BMW iX5 Hydrogen-powered SUV Enters Series Production, Now Let's See if Anybody Wants One

BMW iX5 Hydrogen model 13 photos
Photo: BMW
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The BMW Group has started production for the small-series iX5 Hydrogen model in the pilot plant at its Munich Research and Innovation Centre. The vehicle is meant to be the first-ever Sports Activity Vehicle (SAV) that features hydrogen fuel cell technology. Apparently, the BMW iX5 has already completed a battery of difficult programs and tests meant to see if it can handle certain demanding conditions.
Frank Weber, Member of the Board of Management of BMW AG responsible for Development, said “We are certain that hydrogen is set to gain significantly in importance for individual mobility and therefore consider a mixture of battery and fuel cell electric drive systems to be a sensible approach in the long term." Because fuel cells don't require raw materials like cobalt, lithium, or nickel, the technology could prove very useful for the environment during resource gathering. Furthermore, this approach is meant to provide the customer with an alternative product range.

The platform used for this hydrogen-propelled SAV is the one from the BMW X5. The BMW Group Plant Spartanburg in the USA is responsible for supplying the base vehicles. When everything is in place and ready to go, the 900 employees from the Munich plant start working in their respective areas of expertise like the body shop, assembly, model engineering, concept vehicle construction, and additive manufacturing. They each can work on up to six cars at a time.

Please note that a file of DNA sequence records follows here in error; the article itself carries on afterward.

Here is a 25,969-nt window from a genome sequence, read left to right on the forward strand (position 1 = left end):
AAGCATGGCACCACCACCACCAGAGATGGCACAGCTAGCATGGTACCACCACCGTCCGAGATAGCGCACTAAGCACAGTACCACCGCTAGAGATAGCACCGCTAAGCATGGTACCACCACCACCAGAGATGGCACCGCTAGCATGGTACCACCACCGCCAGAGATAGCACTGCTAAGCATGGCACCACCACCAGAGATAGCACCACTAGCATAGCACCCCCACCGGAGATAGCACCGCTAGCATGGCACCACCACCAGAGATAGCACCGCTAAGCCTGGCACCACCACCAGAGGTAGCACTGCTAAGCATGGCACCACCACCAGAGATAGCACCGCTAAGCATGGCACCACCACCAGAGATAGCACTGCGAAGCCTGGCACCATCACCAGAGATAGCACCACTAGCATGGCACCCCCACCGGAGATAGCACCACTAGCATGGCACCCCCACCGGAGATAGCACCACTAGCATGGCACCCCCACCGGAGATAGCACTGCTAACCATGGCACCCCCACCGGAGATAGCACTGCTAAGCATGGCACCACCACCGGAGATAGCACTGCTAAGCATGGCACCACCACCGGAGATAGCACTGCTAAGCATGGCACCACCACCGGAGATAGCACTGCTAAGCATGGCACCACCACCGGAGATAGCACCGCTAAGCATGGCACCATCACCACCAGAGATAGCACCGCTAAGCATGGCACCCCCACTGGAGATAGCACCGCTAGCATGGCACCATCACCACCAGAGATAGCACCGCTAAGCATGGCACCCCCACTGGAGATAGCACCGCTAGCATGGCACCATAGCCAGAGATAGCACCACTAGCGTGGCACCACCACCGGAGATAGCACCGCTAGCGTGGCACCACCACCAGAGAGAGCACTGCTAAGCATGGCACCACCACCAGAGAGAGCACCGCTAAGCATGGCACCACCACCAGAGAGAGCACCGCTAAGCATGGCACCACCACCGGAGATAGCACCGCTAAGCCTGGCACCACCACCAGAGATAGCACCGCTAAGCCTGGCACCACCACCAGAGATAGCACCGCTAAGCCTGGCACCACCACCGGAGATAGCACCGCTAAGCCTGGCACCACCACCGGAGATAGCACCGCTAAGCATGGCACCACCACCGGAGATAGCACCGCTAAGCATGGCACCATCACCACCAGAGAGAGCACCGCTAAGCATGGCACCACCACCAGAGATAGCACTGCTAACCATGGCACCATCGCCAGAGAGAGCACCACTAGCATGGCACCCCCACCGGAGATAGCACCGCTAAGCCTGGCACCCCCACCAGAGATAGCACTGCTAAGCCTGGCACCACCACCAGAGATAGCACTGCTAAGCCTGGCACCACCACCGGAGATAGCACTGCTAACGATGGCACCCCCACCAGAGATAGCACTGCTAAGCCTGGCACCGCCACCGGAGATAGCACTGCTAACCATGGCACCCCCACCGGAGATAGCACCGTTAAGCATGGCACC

The X5s are fitted with new floor assemblies to make room for the two hydrogen tanks that go along the center tunnel and under the rear seat area. The fuel cells are located under the hood and are manufactured in-house at the competence center for hydrogen in Garching, north of Munich. Moreover, the fuel cells are integrated at the same time with the model-specific 12V and 400V electrical systems, battery, and electric motor.

After this entire process and a paint job, the new BMW iX5 Hydrogen is put through the wringer at their test center in Aschheim. Afterward, everything will depend on consumer feedback, and like always, money talks. So the future demand or lack thereof will speak volumes for the hydrogen-powered vehicle market.
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About the author: Codrin Spiridon
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Codrin just loves American classics, from the 1940s and ‘50s, all the way to the muscle cars of the '60s and '70s. In his perfect world, we'll still see Hudsons and Road Runners roaming the streets for years to come (even in EV form, if that's what it takes to keep the aesthetic alive).
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